EU farm payments
Malta is at loggerheads with Brussels over proposals to slash direct aid to farmers and warns that it will not support any changes to the EU budget if the European Commission does not consider its specific needs.
If the proposals are not revised, Malta’s farming community will be the worst affected in the EU, according to Foreign Affairs Ministry director general Joseph Cole.
“In these circumstances, it will be very difficult for Malta to support any redistribution exercise (of direct payments) that does not take in account Malta’s specific characteristics,” he warned.
Mr Cole aired his concerns during a recent meeting in Brussels on the ongoing negotiations of the EU’s next seven-year budgetary programme for 2014-2020.
As part of its overall changes to the EU’s Common Agricultural Policy (CAP), the Commission is proposing redistributing direct aid to farmers across 27 member states, which, in reality, serves as indirect subsidies to the farming community.
According to the proposal, the redistribution exercise should be solely based on land surface area, meaning some member states will suffer cuts while others will see their financial allocation grow.
Since many Maltese farmers till very small portions of land compared to the rest of their colleagues in bigger member states, the proposed exercise will mean Malta will suffer a seven per cent cut on its direct payment allocation in the 2014-2020 period. The average Maltese farmer has one hectare of land against 18 hectares in the EU.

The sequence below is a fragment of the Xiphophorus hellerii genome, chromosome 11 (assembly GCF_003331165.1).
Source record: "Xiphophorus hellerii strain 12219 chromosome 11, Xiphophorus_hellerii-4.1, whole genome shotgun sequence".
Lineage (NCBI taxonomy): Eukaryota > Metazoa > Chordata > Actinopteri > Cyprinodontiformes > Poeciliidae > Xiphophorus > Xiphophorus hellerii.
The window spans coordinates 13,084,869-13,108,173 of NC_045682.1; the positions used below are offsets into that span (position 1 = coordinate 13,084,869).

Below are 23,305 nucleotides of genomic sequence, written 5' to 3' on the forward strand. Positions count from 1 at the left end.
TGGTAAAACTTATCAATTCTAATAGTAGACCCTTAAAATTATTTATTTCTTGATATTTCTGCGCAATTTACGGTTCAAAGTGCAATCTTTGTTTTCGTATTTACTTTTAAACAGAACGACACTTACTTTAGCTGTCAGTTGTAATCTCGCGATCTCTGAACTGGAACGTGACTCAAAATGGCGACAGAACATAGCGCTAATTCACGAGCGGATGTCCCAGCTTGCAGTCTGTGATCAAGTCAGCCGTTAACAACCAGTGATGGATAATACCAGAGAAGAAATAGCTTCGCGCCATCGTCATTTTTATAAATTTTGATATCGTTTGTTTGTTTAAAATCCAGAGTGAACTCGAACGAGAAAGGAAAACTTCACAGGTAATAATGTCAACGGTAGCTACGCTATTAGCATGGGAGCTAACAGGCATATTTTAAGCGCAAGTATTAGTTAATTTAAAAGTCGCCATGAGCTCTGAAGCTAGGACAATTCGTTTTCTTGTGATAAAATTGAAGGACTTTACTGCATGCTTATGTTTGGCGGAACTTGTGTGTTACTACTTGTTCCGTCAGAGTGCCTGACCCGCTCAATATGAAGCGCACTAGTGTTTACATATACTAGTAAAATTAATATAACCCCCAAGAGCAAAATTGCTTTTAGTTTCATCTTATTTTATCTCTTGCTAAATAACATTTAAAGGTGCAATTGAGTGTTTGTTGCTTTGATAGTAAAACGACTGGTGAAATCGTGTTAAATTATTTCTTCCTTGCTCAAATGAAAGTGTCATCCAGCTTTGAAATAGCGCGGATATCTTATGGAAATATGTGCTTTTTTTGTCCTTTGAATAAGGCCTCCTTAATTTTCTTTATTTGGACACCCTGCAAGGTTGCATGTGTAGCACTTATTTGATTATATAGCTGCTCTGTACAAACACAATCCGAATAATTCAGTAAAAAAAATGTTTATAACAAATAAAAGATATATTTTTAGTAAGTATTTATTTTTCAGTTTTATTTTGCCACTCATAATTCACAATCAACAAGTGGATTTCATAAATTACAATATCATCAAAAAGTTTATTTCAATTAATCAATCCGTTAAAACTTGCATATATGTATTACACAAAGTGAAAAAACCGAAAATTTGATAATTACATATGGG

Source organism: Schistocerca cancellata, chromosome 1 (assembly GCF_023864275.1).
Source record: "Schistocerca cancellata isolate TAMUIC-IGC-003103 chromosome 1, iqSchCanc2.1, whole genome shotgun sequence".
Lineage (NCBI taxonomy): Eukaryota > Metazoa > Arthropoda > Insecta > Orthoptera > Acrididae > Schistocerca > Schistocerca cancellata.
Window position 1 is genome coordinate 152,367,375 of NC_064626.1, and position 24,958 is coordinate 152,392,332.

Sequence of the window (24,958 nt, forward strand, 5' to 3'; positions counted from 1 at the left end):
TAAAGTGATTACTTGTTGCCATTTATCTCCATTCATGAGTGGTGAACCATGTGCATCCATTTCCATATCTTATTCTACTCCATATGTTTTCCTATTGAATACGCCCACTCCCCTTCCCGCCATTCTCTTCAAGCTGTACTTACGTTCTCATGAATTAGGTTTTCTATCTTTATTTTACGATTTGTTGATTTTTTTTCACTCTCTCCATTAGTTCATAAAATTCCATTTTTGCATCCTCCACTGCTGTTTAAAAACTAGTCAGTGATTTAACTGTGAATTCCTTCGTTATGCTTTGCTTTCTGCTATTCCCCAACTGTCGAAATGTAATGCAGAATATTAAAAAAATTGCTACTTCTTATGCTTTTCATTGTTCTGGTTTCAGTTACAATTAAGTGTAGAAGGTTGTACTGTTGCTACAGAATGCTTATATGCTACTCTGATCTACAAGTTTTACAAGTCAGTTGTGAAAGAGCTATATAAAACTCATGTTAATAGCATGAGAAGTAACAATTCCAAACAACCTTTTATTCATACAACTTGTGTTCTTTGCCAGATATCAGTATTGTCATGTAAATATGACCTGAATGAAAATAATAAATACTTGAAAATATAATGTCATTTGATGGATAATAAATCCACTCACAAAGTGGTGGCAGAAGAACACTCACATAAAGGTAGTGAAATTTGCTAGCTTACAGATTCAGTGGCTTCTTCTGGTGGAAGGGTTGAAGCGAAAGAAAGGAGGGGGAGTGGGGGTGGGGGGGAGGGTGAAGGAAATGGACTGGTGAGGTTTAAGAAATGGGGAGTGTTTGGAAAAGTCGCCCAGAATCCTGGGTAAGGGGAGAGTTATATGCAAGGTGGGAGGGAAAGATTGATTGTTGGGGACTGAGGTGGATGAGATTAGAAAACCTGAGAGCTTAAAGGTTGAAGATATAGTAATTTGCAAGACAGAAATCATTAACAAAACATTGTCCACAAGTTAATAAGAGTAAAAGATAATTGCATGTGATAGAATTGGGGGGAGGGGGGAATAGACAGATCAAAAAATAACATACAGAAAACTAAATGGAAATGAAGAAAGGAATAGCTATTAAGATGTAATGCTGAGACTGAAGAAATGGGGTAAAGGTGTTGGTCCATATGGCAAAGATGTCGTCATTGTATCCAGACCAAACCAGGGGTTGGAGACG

Sources close to the government said that Malta was not accepting this situation and has been fighting its corner during meetings in the past months.
“Malta considers the reduction in the size of its allocation as completely unjustified and not based on objective criteria,” the sources said.
“The Commission’s proposal for the convergence of member states’ rates of direct payment per hectare does not take due account of the specificity of Malta’s case,” the sources said.
“The levels of direct support are meant to address sector-specific needs for reaching the desired production levels,” the sources said.
Last October, Leonard Mizzi, a Maltese official in the Commission’s Directorate General for Agriculture in Brussels, admitted that, through its proposals, Maltese farmers would be losing a substantial part of their direct payments.
However, he played down the issue and said farmers could recuperate much of the “lost” funds through another reform in the allocation of rural development funds, another part of CAP funding that amounts to more than 81 per cent of the total CAP allocation to Malta.
Government sources said Malta would continue to object to a one-size-fits-all approach, “based on a distorted calculation of payment entitlements in Malta”.
“The Commission should have only considered those forms of support that are given for eligible land, namely land that is kept in good agricultural and environmental condition,” the sources insisted.
EU leaders are expected to discuss the ongoing progress on the negotiations of the next multiannual financial framework – as the seven year budget is called – at a summit in Brussels later this month.
However, crucial negotiations are expected to take place in the second part of this year where member states will go into the fine details of their allocations.
It is expected that talks will go on until the very last days of 2012, culminating in a marathon horse-trading summit in December.
Malta received an allocation of €855 million in EU funds for the 2007-2013 period.
Source: Argentine Beef Packers S.A.